For a moment, a classic London syndrome beckoned. Everyone had been waiting all this time for a gold medal, and now it seemed that two had come along at once. In the end, however, a thrilling challenge from Britain's men's eight resolved itself into something no less familiar, in the arteries of her sporting life: namely, so ardent a tilt at glory that it ultimately marooned them short of their maximum reach.
The race had begun just moments after the packed galleries sang along to the national anthem, following the presentation of gold medals to Heather Stanning and Helen Glover. And the home crew seemed to heed that distant chorus as a summons to duty, shadowing a lightning break by the German favourites and clawing level by halfway. Soon afterwards Phelan Hill, the cox, shouted to his men: he was level with the German stroke. Their noses were in front, and there was a scent of gold over the water.
The next minute was the most gripping of the regatta so far – a pulsating slugfest between these agonised physical paragons, allies and rivals alike taking each other beyond some uncharted frontier of blazing lactic acid. And, to their enormous credit, the Germans responded with the stuff of champions.
Inch by inch, they retrieved the initiative. A canvas up, now, they instead treated the partisan uproar as a spur to their own national pride. In the end, the scale of the challenge these heroes had stemmed was best measured by the cruel price exacted on its authors. The British were not just broken, but spent, and floundered helplessly in the dying moments as Canada pounced for silver.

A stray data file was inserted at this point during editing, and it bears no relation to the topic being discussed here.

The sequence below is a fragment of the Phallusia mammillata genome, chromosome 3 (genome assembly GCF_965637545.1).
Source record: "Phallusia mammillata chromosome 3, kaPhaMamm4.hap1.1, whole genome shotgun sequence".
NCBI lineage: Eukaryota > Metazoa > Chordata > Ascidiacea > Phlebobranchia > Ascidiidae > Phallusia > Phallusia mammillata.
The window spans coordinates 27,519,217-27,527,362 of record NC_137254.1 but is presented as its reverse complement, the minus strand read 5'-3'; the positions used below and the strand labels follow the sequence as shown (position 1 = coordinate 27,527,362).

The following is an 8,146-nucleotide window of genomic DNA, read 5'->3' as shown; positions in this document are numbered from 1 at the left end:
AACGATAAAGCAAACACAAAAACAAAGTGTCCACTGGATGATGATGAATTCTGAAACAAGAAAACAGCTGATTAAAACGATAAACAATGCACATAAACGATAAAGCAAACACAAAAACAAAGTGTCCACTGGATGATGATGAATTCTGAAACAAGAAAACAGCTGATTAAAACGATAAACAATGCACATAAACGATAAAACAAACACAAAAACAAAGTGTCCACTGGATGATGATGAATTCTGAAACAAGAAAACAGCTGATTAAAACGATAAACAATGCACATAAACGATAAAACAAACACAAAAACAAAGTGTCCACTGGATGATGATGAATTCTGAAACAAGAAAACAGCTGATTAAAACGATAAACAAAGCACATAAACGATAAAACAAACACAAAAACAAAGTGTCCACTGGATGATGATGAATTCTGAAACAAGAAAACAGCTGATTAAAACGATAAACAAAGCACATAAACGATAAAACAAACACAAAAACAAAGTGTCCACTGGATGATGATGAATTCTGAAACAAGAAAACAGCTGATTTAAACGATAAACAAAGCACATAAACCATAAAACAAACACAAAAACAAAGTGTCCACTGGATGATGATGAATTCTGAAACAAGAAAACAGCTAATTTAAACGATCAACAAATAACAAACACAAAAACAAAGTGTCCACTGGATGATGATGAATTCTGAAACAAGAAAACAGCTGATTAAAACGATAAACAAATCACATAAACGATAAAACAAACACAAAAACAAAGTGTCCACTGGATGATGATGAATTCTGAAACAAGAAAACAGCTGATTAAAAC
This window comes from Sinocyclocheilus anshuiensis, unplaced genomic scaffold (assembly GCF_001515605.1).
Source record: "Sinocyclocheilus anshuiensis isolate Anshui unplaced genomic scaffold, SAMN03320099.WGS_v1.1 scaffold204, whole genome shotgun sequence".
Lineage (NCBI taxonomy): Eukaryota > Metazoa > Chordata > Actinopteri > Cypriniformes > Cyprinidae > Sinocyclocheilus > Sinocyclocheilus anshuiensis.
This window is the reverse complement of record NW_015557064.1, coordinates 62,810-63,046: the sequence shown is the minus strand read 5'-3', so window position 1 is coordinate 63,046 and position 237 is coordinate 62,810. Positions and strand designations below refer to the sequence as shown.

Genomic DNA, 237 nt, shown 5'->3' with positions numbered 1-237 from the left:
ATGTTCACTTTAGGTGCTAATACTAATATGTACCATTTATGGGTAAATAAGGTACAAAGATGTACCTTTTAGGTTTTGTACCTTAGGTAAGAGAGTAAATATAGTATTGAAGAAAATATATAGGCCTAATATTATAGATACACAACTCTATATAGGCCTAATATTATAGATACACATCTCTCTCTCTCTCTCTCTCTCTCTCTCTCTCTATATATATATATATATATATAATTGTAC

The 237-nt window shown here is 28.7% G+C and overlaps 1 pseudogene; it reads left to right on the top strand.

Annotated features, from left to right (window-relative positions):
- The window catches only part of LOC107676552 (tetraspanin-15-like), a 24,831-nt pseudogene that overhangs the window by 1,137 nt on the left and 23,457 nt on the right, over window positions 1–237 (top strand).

So it was that they received their bronze medals in the dejected certainty that they had forfeited silver with their audacious bid for gold. Perhaps, as they bowed their necks, they repented of that gamble – but they will surely console themselves, in time, that abjuring second best for a chance of better vested them with a lustre more lasting than mere silver.
After all, they had reflected ample credit upon their homeland merely by their diverse roots and engaging disposition. The veteran, Greg Searle, was wearing the same lucky socks as when he had won gold in Barcelona 20 years ago; and these were duly older than four of his team-mates. "We said before the race that we wanted to be able to look ourselves in the mirror and say we gave it everything," Searle said. "I think we did that. And I had an amazing rush of adrenaline when Phelan said we were in front. But we'd raced hard from the start and, though the crowd was amazing, we didn't have anything left."
Even in the first, raw moments after that glimpse of gold had faded to a meaner mint, the 40-year-old was nonetheless certain the sacrifices he embraced in coming out of retirement had been worthwhile. "My dream didn't come completely true," he said. "But it's been fantastic, the whole time leading up to this."
From 19 to 51: Britain's medals
The age range of all of Great Britain's medallists so far:
19 S Oldham and M Whitlock (gymnastics). 20 C Louloudis (rowing). 21 D Purvis (gymnastics). 23 K Thomas, L Smith (gymnastics), L Armitstead (cycling), R Adlington (swimming), M Sbihi (rowing), M Jamieson (swimming) 25 J Foad (rowing). 26 H Glover (rowing), T Ransley (rowing). 27 C Froome (cycling), H Stanning (rowing). 29 M Langridge (rowing). 31 Z Phillips (equestrian), A Partridge (rowing). 32 B Wiggins (cycling). 33 R Egington (rowing), P Hill (rowing). 35 N Wilson (equestrian). 40 G Searle (rowing - men's eights). 41 T Cook (equestrianism). 43 W Fox-Pitt (equestrianism). 51 M King (equestrianism).